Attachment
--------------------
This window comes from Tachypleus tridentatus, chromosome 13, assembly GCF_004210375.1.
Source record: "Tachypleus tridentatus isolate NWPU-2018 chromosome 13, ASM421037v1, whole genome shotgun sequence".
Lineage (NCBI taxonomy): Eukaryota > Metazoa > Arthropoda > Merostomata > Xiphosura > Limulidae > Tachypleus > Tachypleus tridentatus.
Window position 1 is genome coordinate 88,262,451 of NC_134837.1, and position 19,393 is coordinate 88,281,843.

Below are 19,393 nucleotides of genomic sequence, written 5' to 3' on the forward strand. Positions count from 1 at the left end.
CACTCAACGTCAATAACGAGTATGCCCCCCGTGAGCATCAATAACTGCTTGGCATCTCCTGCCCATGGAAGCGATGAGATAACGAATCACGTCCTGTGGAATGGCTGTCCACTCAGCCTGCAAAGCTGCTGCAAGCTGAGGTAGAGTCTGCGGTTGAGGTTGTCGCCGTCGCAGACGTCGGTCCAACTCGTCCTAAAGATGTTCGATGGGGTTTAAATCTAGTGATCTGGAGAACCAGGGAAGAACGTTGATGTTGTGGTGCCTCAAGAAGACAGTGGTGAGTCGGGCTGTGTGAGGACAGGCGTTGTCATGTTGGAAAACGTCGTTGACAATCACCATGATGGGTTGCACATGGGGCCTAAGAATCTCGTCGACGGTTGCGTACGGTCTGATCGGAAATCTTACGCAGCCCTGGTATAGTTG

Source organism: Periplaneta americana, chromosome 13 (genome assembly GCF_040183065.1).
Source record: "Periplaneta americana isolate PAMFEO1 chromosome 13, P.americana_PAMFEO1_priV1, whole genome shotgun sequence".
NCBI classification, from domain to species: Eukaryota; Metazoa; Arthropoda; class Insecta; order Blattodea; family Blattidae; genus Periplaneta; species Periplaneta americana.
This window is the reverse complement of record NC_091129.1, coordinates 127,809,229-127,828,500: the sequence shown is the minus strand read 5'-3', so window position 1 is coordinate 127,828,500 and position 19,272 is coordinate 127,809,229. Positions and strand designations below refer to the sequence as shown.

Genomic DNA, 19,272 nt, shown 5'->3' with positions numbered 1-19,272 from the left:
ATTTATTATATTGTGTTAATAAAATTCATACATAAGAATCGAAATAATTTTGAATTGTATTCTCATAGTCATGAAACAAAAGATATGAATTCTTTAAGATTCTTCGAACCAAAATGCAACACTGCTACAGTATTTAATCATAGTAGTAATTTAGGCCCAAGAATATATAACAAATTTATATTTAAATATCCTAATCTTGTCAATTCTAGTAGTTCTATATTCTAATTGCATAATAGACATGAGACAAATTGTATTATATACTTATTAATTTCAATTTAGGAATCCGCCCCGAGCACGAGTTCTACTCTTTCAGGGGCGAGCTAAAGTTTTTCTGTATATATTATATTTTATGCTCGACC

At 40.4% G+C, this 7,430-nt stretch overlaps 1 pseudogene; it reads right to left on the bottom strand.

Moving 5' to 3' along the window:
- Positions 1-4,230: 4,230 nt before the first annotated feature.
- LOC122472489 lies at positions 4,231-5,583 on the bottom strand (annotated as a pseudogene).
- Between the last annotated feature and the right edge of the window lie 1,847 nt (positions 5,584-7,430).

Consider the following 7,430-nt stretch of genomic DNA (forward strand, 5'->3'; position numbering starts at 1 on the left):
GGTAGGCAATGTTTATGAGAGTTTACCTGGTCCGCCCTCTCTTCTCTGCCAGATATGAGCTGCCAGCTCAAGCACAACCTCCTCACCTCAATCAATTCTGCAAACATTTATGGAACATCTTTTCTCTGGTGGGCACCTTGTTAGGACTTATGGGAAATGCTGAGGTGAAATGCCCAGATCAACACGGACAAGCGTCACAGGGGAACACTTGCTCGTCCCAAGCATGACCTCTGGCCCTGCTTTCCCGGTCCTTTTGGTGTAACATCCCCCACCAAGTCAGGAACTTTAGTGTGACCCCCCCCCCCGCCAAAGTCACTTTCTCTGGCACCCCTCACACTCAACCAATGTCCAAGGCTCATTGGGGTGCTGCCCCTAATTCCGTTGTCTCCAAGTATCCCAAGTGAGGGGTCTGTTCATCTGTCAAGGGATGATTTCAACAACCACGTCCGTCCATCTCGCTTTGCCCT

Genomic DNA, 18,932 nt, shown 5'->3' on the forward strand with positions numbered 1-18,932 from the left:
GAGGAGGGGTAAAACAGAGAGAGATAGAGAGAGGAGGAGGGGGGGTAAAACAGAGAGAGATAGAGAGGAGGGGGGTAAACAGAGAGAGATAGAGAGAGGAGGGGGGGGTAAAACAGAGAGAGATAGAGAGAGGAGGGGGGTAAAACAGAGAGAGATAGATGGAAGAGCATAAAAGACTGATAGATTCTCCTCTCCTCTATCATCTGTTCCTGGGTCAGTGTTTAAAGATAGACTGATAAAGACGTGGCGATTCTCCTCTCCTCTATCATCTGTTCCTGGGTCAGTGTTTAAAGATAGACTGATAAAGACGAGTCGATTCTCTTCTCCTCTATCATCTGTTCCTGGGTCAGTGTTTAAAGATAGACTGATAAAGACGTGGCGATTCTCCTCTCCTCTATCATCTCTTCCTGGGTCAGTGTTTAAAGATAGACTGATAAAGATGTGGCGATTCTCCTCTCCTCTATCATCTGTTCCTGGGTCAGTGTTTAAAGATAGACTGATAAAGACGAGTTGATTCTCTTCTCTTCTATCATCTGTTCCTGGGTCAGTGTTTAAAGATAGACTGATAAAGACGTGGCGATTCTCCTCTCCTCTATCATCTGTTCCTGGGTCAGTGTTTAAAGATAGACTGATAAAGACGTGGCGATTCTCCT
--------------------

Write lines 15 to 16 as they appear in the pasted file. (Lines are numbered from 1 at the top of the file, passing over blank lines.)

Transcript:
- Positions 1-4,230: 4,230 nt before the first annotated feature.
- LOC122472489 lies at positions 4,231-5,583 on the bottom strand (annotated as a pseudogene).